BY DAVID FISHER
MARTIN (June 8) — The top item for discussion during Martin City Board’s virtual meeting over the internet was a tax increase.
One of the top items under consideration was the budget for the coming fiscal year. The board approved the first reading of an ordinance adopting the annual budget and establishing a property tax rate for the fiscal year beginning July 1, 2020 and ending June 30, 2021.
The ordinance sets the property tax at $1.7544 per $100 of assessed value on all real and business personal property. This amounts to a tax increase of $0.35 (25 percent) above the current fiscal year’s rate of $1.4044 per $100 of assessed value.
During discussion, Martin Mayor Randy Brundige stated this is the first tax increase in 18 years and is necessitated by the loss of sales tax revenue due to the COVID-19 pandemic. The mayor said even after $1 million was cut from the budget, it still wasn’t enough to overcome the revenue shortfall.
“Is there some way we can do a hybrid between furloughing city employees and not filling vacant positions?” Alderman Scott Robbins asked.
“We have no vacant positions,” the mayor replied.
Mayor Brundige explained, if city employees are furloughed, it won’t help, because they would simply use their accumulated vacation time to make up for their loss of pay. Also, without a tax increase, there would be no money to fund the operating budgets of the city’s various departments. “They wouldn’t have anything to work with,” he said.
The mayor stressed the budgetary shortfall can’t be blamed on any of the ongoing projects. For example, he stated the library project will not affect the budget until 2022 or 2023.
“We’ve talked about it in past years, how our property taxes have not kept up, and it has finally caught up with us,” Mayor Brundige said. “It’s no one’s fault this pandemic has hit us. It cripples the budget.
“It’s a tough decision. I don’t like it, but it doesn’t look like we’re going to get any money out of the federal government. I hope they do, but I’m not banking on it.”
Alderman Robbins said, “This tax increase is going to affect businesses the most. We’ve asked them to close down the last six to eight weeks. Now, we’re going to ask them for more money to make sure the city is operating. So, I think the city ought to cut back just like everybody else is doing and come up with another plan that has some layoffs and cutbacks, rather than have a tax increase.”
Alderman Randy Edwards said. “Nobody likes taxes. I certainly don’t. But, this pandemic has really wreaked havoc on everybody.
Alderman David Belote said, “All of this was considered by the finance committee and approved unanimously.”
When the question was called on the motion, the budget was approved 5-1 with Alderman Robbins casting the only “no” vote.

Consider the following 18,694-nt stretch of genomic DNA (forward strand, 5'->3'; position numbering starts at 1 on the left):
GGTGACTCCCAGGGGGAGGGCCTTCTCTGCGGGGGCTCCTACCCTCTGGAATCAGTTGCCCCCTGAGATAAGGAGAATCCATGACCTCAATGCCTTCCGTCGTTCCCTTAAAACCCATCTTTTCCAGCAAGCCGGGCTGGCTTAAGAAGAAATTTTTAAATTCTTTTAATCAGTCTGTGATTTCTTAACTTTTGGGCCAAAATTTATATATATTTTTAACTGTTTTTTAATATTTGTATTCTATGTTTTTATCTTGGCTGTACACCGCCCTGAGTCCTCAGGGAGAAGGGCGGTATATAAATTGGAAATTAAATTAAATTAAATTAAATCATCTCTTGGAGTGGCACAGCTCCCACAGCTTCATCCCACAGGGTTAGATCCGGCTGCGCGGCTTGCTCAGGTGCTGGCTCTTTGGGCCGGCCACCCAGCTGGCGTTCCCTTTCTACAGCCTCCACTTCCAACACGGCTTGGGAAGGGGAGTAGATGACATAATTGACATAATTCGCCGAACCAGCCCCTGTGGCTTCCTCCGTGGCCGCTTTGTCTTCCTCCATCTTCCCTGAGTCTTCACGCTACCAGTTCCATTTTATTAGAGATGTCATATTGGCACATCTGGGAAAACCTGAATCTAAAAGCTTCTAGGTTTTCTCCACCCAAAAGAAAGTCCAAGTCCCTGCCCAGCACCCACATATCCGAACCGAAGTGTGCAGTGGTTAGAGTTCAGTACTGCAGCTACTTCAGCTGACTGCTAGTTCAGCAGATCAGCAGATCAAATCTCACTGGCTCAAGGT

A breakdown of the budget shows anticipated revenues and expenditures in the city’s various funds as follow:
General Fund: total revenues = $11,552,427; total expenditures = $11,056,388.
Street Aid Fund: total revenues = $632,147; total expenditures = $689,198.
Library Gift Fund: total revenues = $38,100; expenditures = $36,000.
Cemetery Fund: total revenues = $7,550; total expenditures = $2,500.
Drug Enforcement Fund: total revenues = $23,950; total expenditures = $23,950.
Solid Waste Fund: total revenues = $1,930,400; total expenditures = $1,689,394.
Water and Sewer Fund: total revenues = $3,324,500; total expenditures = $3,179,984.
Natural Gas Fund: total revenues = $3,139,000; total expenditures = $2,969,823.
A resolution to annex property located on Doe Drive, adjacent to the corporate limits, was unanimously approved by the board on first reading. The property was annexed at the request of property owners Adam and Jennings Wilson and includes a plan of service.
The first reading of an ordinance designating property located on Doe Drive as R-1 (Low-Density Residential) was also approved.
Following a public hearing, the board approved the second and final reading of an ordinance to formally abandon the former alley on new library property.
The board approved the first reading of an ordinance authorizing budget amendments to various funds of the City of Martin for the fiscal year ending June 30, 2020.
In other board action, the board reappointed Janet Elliott and Colin Johnson to the Martin Housing Authority Commission for another five-year term.
The mayor noted there is a public hearing on all of the ordinances approved during Monday night’s meeting. Afterward, the council votes to either approve or reject these ordinances on second reading.
In announcements, Mayor Brundige stated the next informal city board meeting is July 7, 2020 and the regular city board meeting is July 13. Both meetings begin at 5:15 p.m. in the Martin City Courtroom or via Zoom.
BY DAVID FISHER